By Kyle Swenson
By Chris Joseph
By Kyle Swenson
By Chris Joseph
By Chris Joseph
By Terrence McCoy
By Kyle Swenson
By Chris Joseph
Hold your thumb and forefinger a quarter inch apart: That's how close Plantation inventor-entrepreneur Jeff Kaplan has come to making it big. Time and time again.
Let's see. There was the time 20 years ago when Kaplan, now 40 years old, got into the video-rental business. This was before billionaire H. Wayne Huizenga built a mountain called Blockbuster right in the middle of the playing field and killed many of the mom-and-pop operations. Kaplan opened and sold about a dozen stores and considered chaining up to fight Blockbuster. But he never found the right partner, and, well, things just didn't work out. "I was 20 years old then. What did I know?"
Then there was the nonstinging styptic pencil, an indispensable tool for every man who shaves. Styptic pencils have been around for 100 years or more. Trouble was, they hurt. Kaplan came up with a new, pain-free formula that should have been the biggest thing since the electric razor. Unfortunately another inventor liked the idea a little too much, stole the formula, and marketed it as a liquid to circumvent Kaplan's patent. "I didn't make the patent narrow enough," he says, smiling and waving away his own naiveté, "and that's how he got it."
And who could forget the collapsible cereal box, which would have been wildly popular with apartment dwellers had stodgy cereal companies not nixed it? The boxes were perforated so that when half the cereal was gone, simply rip off the top portion and fold over a new flap, thereby saving precious storage space in cramped cupboards. "The problem was the cereal companies said people are lazy and they won't rip the boxes off, so that didn't take off," says Kaplan.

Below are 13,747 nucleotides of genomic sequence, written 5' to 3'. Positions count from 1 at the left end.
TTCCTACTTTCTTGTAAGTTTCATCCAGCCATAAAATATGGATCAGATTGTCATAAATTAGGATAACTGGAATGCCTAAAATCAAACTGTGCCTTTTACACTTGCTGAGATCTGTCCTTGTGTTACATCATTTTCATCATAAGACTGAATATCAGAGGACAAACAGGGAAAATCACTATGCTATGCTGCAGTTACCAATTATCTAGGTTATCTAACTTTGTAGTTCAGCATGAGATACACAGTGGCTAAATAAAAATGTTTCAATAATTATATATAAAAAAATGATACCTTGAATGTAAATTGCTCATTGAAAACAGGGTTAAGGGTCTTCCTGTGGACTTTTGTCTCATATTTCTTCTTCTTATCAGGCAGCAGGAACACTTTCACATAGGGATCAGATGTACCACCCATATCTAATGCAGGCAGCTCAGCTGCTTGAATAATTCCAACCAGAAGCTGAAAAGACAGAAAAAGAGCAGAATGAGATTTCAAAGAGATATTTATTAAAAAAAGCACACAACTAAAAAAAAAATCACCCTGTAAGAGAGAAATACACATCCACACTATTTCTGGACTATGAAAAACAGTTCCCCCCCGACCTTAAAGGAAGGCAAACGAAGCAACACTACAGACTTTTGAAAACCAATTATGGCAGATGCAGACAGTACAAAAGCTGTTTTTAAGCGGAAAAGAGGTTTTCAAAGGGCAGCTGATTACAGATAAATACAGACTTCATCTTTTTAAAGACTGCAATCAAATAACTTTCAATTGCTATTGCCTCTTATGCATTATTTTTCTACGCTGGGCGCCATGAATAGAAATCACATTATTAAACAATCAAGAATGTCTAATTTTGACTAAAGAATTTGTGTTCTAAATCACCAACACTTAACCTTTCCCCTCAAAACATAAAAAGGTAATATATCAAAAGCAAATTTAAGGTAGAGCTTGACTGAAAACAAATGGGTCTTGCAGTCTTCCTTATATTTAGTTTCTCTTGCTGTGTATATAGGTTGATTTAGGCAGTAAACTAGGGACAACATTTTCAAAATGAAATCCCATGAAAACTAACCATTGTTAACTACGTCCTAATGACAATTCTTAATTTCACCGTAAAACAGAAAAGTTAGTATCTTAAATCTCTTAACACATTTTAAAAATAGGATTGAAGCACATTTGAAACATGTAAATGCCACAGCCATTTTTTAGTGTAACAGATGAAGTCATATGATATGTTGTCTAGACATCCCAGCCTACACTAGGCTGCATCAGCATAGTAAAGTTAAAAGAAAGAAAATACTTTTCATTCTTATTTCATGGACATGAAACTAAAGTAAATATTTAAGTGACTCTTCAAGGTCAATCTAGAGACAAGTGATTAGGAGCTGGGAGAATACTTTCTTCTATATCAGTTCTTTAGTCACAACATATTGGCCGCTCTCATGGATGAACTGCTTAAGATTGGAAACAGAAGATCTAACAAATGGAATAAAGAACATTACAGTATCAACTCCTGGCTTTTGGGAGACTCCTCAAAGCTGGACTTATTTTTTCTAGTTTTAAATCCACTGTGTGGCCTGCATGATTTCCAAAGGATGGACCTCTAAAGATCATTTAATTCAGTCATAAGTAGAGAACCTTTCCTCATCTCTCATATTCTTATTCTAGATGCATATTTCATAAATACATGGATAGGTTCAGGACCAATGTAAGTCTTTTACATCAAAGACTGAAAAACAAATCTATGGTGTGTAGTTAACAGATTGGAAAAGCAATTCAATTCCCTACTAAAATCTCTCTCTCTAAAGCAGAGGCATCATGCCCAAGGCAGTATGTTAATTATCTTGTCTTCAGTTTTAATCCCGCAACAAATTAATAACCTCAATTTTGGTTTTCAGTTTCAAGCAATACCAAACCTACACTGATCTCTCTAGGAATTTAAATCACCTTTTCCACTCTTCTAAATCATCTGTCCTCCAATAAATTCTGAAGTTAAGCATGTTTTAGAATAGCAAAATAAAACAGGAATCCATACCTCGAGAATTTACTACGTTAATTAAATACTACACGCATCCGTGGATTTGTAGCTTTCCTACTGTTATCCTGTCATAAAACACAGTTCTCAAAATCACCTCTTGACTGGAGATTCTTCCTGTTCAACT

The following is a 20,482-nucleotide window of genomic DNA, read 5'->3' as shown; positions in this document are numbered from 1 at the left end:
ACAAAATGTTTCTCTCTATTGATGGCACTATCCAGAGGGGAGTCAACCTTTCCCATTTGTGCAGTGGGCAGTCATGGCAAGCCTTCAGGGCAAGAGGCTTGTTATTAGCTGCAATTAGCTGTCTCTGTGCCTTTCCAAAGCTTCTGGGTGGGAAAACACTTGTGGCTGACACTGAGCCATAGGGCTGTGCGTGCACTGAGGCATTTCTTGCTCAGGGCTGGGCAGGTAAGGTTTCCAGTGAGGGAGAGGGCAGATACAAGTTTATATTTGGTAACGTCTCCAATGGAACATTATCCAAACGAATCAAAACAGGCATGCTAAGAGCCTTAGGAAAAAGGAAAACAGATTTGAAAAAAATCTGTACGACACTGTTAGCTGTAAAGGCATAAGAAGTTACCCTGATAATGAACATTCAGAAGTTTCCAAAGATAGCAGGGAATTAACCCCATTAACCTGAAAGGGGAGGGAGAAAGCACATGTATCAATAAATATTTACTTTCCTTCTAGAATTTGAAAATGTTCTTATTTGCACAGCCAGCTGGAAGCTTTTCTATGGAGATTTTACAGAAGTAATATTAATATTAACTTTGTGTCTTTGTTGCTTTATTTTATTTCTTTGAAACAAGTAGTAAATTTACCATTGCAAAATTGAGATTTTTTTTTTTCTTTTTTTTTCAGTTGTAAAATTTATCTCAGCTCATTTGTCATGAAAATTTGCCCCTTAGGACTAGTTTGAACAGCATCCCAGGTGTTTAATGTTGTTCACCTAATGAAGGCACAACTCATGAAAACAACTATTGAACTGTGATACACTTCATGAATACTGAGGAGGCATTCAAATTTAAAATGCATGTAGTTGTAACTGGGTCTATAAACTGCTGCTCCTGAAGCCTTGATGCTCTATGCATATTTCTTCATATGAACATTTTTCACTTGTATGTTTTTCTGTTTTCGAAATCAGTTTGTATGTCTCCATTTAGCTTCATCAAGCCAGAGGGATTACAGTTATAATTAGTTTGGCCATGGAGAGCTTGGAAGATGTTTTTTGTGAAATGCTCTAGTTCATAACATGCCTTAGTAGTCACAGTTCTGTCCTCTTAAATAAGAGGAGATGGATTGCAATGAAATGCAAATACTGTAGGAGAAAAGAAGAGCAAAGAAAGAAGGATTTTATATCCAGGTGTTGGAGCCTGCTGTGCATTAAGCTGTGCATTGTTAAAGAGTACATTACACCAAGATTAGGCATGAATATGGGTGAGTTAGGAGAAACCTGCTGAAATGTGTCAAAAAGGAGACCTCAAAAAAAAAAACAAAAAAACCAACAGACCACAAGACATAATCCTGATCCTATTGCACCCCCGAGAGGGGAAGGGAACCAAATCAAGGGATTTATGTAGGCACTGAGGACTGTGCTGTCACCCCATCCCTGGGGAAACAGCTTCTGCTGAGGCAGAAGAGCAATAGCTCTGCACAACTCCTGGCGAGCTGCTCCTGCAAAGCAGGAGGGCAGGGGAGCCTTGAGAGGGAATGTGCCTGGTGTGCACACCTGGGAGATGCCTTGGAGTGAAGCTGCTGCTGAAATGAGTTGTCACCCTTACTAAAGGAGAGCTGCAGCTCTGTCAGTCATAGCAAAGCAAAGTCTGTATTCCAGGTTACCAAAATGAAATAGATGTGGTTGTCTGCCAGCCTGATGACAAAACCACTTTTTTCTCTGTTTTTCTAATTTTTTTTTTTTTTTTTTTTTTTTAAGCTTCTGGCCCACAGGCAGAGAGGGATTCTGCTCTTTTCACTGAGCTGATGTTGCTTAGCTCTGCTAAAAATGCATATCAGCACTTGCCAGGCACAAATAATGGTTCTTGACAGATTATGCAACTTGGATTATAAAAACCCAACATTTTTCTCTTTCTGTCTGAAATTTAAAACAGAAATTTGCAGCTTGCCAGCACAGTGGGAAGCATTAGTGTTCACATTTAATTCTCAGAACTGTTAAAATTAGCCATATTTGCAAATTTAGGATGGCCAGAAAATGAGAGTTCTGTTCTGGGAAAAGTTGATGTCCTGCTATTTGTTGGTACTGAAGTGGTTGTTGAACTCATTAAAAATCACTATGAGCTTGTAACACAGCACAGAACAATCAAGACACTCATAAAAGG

But let's not dwell on the past. Kaplan, who is given to wearing Tshirts and jeans and spends three days a week rummaging for treasures at the Swap Shop, is almost jumpy with creative energy. And he's onto something new, something big, something that will make him rich and South Florida a prettier place to live at the same time. The something is a remedy for Tillandsia recurvata, which is not a spinal alignment problem but an epiphyte, a plant that grows on trees. You know it as "ball moss," if you know it at all.
Botany lesson: Spanish moss (Tillandsia usneoides), is the ethereal drapery that lends a timeless, genteel, Southern quality to trees it adorns. Ball moss is plain ugly. It's a dull, grayish green, and it grows in nest-sized clumps on just about anything that will sit still long enough, including telephone wires, fences, and trees. Heavily infested trees can be positively hairy with the stuff and are as visually appealing as a block of moldy cheese.
Look closely enough at almost any tree in South Florida, and you're almost sure to find one or two clumps of ball moss. It's ubiquitous, and not just here. Ball moss is uglying up the scenery as far west as Texas, as far north as southern Georgia, and as far south as Argentina.
The situation, however, is far graver than some trees that look like they've passed their expiration date. Kaplan believes ball moss is an insidious killer, attaching itself like so many Tribbles -- the little hairballs that took over the Starship Enterprise on that classic episode -- then slowly killing the host. The subject is left starved, denuded, and quite possibly ashamed of the way it looks.
This stunning revelation came to him one day while looking out the window of his condo. "Where I live when I moved in, there was a nice ficus tree," he says. "About a year later, it started dropping dead. I asked a landscaper what was wrong, and he showed me the ball moss. I pulled one off and took it to Home Depot and asked the guy, 'You got any sprays?' He says, 'That's an air plant. They're harmless.'"
How could they be harmless, Kaplan wondered, when every tree infested with them seemed to be dying? If they were harmless, wouldn't they be just as plentiful on healthy looking trees as on sickly ones? Why hadn't anyone taken notice?